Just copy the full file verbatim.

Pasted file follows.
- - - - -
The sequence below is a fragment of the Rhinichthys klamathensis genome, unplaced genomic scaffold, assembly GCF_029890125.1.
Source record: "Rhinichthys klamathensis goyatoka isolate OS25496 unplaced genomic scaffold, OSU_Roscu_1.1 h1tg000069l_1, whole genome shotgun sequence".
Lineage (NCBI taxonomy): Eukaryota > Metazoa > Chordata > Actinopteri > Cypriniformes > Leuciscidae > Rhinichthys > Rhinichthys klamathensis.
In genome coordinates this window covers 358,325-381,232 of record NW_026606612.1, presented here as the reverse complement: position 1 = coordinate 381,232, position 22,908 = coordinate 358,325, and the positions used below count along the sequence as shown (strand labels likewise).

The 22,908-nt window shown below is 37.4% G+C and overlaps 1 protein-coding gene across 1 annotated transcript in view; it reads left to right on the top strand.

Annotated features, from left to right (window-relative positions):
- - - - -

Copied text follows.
The sequence below is a fragment of the Rhinichthys klamathensis genome, unplaced genomic scaffold, assembly GCF_029890125.1.
Source record: "Rhinichthys klamathensis goyatoka isolate OS25496 unplaced genomic scaffold, OSU_Roscu_1.1 h1tg000069l_1, whole genome shotgun sequence".
Lineage (NCBI taxonomy): Eukaryota > Metazoa > Chordata > Actinopteri > Cypriniformes > Leuciscidae > Rhinichthys > Rhinichthys klamathensis.
In genome coordinates this window covers 358,325-381,232 of record NW_026606612.1, presented here as the reverse complement: position 1 = coordinate 381,232, position 22,908 = coordinate 358,325, and the positions used below count along the sequence as shown (strand labels likewise).

The 22,908-nt window shown below is 37.4% G+C and overlaps 1 protein-coding gene across 1 annotated transcript in view; it reads left to right on the top strand.

Annotated features, from left to right (window-relative positions):